Kobe's Conundrum: Can Kobe Master His Individual Instinct?

The dirty secret of the NBA Finals: Kobe hasn’t mattered… at least not the way you think.

Wait, what?! Kobe effing Bryant?!

The Man who hit seven straight shots in the third quarter of Game Five?!

The Man who absolutely cannot be stopped?!

The Man who single-handedly eviscerated the Suns while being pestered by Jared Dudley and Grant Hill?!

No, I’m talking about the guy who hasn’t won a championship without playing alongside the best offensive centers in the league (Shaq and now Pau Gasol.)

I’m talking about the guy who didn’t make one lay-up or dunk in Game Five.

I’m talking about the guy who hasn’t shot over 50 percent ONCE in this series. (Check out Jordan’s Finals shooting percentages before anyone comments about how clutch Kobe is.)

It’s strange, Kobe Bryant is playing the exact same kind of basketball that he did when he was widely criticized for being selfish and nearly evil.

Kobe needs to find more ways to help his team besides shooting

I was never amongst those who think he is some diabolical a-hole intent on ruining his teammates for his own benefit. However, I’ve long believed that Kobe lacks the instinct , but not the ability, to make his teammates all play better.

It’s just not as natural for him to be a passer/creator,  he is built to put the ball in the bucket.

I understand he is personally inspiring: the man works on his game like no one else in the NBA and leads by example. He also understands basketball at a level that few players have ever approached (think Bill Russell and Magic Johnson).

Even Kobe’s defense, rebounding, and all around hustle has been strong this series. The play in the fourth quarter of Game Four in which he chased

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How Should We Rate Derek Fisher?

The NBA is all about reputation. Despite the fact that LeBron’s teammates are so bad that not one of them would crack the Lakers, Magics or Celtics’ starting fives (unless Mo Williams played with enough confidence to replace Fisher), the storyline becomes how LeBron couldn’t get it done simply because he doesn’t have a championship yet.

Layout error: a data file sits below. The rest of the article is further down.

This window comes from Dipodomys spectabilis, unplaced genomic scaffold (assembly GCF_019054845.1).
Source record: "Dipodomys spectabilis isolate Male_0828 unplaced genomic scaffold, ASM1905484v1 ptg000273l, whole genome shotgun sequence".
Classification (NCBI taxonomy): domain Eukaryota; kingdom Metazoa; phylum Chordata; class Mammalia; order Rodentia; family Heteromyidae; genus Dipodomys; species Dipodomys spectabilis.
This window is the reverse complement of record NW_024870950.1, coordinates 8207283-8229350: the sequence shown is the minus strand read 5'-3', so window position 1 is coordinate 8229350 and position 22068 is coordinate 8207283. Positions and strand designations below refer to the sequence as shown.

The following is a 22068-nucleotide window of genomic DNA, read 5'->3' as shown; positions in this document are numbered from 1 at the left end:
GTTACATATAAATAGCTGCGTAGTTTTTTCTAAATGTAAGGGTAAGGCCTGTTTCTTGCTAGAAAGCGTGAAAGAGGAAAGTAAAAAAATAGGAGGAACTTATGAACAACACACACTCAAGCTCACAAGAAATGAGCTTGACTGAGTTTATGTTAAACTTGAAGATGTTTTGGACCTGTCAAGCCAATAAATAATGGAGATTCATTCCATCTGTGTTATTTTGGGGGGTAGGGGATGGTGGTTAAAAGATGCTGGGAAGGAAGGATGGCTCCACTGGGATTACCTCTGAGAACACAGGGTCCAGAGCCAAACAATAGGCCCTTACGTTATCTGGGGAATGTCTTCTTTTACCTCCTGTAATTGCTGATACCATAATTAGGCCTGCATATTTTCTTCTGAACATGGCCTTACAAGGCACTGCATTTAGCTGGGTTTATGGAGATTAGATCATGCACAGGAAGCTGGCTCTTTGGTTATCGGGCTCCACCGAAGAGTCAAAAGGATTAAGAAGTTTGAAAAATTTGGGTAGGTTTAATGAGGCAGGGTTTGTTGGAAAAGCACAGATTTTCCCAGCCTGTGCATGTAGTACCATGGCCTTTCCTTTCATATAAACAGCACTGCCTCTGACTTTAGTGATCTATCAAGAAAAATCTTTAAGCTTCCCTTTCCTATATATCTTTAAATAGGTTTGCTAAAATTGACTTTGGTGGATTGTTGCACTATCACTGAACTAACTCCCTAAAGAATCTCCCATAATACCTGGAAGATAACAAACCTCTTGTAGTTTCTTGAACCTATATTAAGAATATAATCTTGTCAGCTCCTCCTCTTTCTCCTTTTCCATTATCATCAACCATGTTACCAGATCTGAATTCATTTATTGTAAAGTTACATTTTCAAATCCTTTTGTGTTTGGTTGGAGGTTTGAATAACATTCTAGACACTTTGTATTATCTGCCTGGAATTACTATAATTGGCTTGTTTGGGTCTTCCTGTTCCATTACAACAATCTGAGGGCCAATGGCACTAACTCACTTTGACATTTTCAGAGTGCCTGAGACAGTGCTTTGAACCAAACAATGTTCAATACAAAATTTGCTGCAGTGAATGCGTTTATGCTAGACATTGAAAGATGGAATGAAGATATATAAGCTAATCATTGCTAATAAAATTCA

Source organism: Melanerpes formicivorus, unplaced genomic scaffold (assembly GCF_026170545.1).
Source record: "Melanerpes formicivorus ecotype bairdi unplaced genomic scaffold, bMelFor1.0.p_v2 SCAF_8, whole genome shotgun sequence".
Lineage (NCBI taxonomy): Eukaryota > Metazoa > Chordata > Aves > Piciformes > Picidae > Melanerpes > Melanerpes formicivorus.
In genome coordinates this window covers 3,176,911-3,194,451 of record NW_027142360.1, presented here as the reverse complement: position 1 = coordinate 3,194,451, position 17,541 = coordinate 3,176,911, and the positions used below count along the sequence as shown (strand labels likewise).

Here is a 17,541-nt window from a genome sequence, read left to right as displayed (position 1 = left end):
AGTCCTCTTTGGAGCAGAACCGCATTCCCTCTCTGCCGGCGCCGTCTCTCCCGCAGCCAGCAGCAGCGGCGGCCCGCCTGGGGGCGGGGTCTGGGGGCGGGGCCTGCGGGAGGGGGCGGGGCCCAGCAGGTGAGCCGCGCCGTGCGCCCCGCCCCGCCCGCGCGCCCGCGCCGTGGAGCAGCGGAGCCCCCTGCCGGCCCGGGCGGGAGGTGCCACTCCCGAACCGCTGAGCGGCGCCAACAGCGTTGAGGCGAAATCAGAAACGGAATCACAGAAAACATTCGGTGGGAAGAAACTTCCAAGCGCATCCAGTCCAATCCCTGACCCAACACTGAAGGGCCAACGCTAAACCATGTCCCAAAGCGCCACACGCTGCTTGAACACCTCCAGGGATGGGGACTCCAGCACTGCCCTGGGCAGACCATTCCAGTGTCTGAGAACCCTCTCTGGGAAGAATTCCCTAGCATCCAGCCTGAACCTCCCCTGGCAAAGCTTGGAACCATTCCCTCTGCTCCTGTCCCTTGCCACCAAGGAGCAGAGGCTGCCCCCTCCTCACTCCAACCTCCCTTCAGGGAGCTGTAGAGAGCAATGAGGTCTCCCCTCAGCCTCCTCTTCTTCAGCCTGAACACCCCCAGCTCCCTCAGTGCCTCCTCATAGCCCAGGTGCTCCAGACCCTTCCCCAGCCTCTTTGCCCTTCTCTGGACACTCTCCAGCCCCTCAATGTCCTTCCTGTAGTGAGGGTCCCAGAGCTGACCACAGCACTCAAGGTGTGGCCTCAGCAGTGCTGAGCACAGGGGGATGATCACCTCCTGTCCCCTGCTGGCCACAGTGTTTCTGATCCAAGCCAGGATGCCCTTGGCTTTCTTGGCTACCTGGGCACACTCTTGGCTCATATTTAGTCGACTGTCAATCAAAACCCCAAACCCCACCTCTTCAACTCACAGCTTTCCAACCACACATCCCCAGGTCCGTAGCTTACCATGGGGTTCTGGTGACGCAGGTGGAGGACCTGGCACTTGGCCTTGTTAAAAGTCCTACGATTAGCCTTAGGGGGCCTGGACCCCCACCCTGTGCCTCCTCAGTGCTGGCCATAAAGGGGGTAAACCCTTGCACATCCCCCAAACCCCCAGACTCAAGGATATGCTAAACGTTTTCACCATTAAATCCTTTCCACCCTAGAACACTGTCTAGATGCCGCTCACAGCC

Or imagine if instead of Pau Gasol chucking Kendrick Perkins out of bounds in the final minutes of a decided Finals Game Two the players were reversed; would you expected a flagrant foul to be called on Perkins?

Pau can get away with a blatant shove because he’s a “soft” Euro. LeBron, despite already having four playoff buzzerbeaters to his credit, still isn’t a “closer.”

And somehow, everyone has talked themselves into thinking Derek Fisher is good. But he is kind of good, isn’t he? How do we rate a player who seems to have such an impact in some games and yet we know empirically can’t be that good?

Going into the playoffs, the big story was how Derek Fisher was the one weak point of the Lakers (7.5pts, 2.5ast, 39%FGs). Now, because the Lakers have advanced to the Finals for the third straight year, the story has changed to how Fisher has “held his own” and even prevailed against the three excellent guards he’s faced thus far.

Some people think that because of Fisher’s standing in the league—he’s the head of the NBA Players Association and reportedly has an enormous dong—he is given the benefit of the doubt on everything from flops, to dirty fouls.

Best Freinds Forever!!

When we look at the numbers, at least offensively, Fisher has stepped his game up. He’s connecting on a higher percentage of his shots and shooting more often (scoring 3 pts per

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